By Monique Jones
By Ciara LaVelle
By Jeff Weinberger
By Monique Jones
By Travis Cohen
By Liz Tracy
By Terrence McCoy
Even though it's my usual task to comment on the work of playwrights, directors, and performing artists, I must open this review with a barb directed toward a fellow critic. William A. Henry III recently wrote an impossibly ignorant paragraph in the February 14 issue of Time magazine. In discussing Eric Bogosian's new one-man show, Pounding Nails in the Floor with My Forehead, currently playing off-Broadway, he states:
"Although the explosion of one-person shows on New York City stages seems to belie it, there was a good reason the ancient Greeks introduced a second actor into the drama. The essence of theater is human interaction, not introspection. No amount of skill can give a monologue as much insight and texture as the best dialogue. Even at their best, solo acts are a triumph of economics over aesthetics."
I say baloney to that, Mr. Henry III. I suppose no solo actor ever produced drama. Or when Bogosian presents several different characters all played by himself, there is no insight and texture. What about Jane Wagner's The Search for Signs of Intelligent Life in the Universe? In that remarkably dramatic piece, the lead actress -- originally Lily Tomlin -- plays a multitude of personalities interacting with each other directly, even though there is only one performer on stage.
In fact, some of the best and most exciting theater I have recently seen are one-person shows. Neither Tru nor Papa is introspective, nor are the works of Bogosian or John ("Mambo Mouth") Leguizamo. Spalding Gray and Wallace Shawn may get a bit self-indulgent at times, but for the most part they tell stories far more absorbing and dramatic than, for instance, gaudy musicals and sitcom plays such as Cats or Breaking Legs.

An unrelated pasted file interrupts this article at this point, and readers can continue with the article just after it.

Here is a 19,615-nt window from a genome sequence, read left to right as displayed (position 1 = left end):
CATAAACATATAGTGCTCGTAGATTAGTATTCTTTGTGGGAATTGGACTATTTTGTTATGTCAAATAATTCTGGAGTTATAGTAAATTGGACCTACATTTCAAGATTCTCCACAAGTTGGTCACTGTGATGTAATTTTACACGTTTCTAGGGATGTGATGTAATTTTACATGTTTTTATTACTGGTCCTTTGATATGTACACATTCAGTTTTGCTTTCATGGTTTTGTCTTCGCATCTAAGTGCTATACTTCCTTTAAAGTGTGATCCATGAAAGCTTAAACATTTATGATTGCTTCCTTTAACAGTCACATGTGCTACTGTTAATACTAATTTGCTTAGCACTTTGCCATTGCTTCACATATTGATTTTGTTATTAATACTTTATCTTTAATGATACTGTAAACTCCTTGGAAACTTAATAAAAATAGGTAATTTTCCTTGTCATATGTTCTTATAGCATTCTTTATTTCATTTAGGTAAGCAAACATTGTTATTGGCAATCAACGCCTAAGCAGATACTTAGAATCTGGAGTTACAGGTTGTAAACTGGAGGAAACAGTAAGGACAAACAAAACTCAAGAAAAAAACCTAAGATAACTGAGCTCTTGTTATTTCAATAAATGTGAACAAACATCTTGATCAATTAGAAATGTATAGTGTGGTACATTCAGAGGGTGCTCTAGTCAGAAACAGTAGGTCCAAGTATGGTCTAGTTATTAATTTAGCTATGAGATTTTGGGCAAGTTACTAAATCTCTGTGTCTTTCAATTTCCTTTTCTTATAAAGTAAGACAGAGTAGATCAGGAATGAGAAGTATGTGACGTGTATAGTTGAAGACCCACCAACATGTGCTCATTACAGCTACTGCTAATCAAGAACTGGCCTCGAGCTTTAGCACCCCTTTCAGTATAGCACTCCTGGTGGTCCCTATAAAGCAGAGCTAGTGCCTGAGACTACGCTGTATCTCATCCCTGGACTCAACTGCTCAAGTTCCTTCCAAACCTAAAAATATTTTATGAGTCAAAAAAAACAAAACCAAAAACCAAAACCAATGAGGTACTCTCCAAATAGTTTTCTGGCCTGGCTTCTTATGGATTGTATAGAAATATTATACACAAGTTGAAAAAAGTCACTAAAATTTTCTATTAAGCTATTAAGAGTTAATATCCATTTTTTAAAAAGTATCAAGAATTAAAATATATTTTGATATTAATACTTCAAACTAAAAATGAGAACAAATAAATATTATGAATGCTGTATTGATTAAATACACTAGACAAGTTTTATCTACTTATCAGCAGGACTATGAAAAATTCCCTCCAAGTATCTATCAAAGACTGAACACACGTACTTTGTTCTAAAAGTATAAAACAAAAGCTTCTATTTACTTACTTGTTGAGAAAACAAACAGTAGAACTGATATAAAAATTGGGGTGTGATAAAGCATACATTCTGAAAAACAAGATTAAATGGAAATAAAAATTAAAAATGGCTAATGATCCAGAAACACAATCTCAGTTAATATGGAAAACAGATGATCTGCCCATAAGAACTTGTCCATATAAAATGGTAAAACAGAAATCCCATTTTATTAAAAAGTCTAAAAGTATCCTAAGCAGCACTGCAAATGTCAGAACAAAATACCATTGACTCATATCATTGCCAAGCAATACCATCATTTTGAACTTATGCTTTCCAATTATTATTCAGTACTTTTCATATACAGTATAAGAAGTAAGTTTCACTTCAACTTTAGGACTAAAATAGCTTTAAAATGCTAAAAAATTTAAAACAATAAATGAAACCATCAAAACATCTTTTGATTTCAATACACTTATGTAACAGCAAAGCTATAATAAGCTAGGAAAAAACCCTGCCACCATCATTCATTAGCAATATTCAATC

Multi-character plays are often saddled with contrived dialogue and action, mainly to get actors on and off the stage and to reveal exposition. Only the most brilliant playwrights do not exhibit some degree of artifice when scripting dialogue. The monologue, on the other hand, can flow freely and honestly, and more easily break the rules of dramatic form.
There is one drawback to the one-person show, however. It must be brilliantly written and exquisitely acted to succeed.
Unfortunately, the newest local offering in this category, Saudia Young's Sneaker Revolution, starts off with a fine idea but quickly deteriorates owing to mediocre writing and merely adequate acting. Currently playing in a wonderful cabaret venue -- the Ruby's bar area in the new Nick's restaurant -- the play features Young portraying twelve characters, male and female, young and old, white and black. However, she renders almost all of them the same. She makes only minor adjustments when she needs to make major ones; one gets the feeling that Young is not yet experienced or brave enough to go out on a limb and truly become different people inhabiting the same body.
Still, the premise is a lot of fun, and the piece is short and moves quickly. It is set in the near future when a U.S. President, resembling Clinton (complete with Arkansas drawl and jogging towel around his neck), announces that because of a labor crisis, no one under 21 will be eligible for work. At first riots ensue, especially in the ghetto areas, but gradually spiritual leaders come to the forefront and organize the mainly black youth into a peaceful march, which begins in New York and ends up at the "Homey Dome" in South Central Los Angeles. Instead of harking back to the days of Woodstock or marches on Washington, Young has chosen to create a cross-sampling of today's youth taking that same path of collective action for different reasons.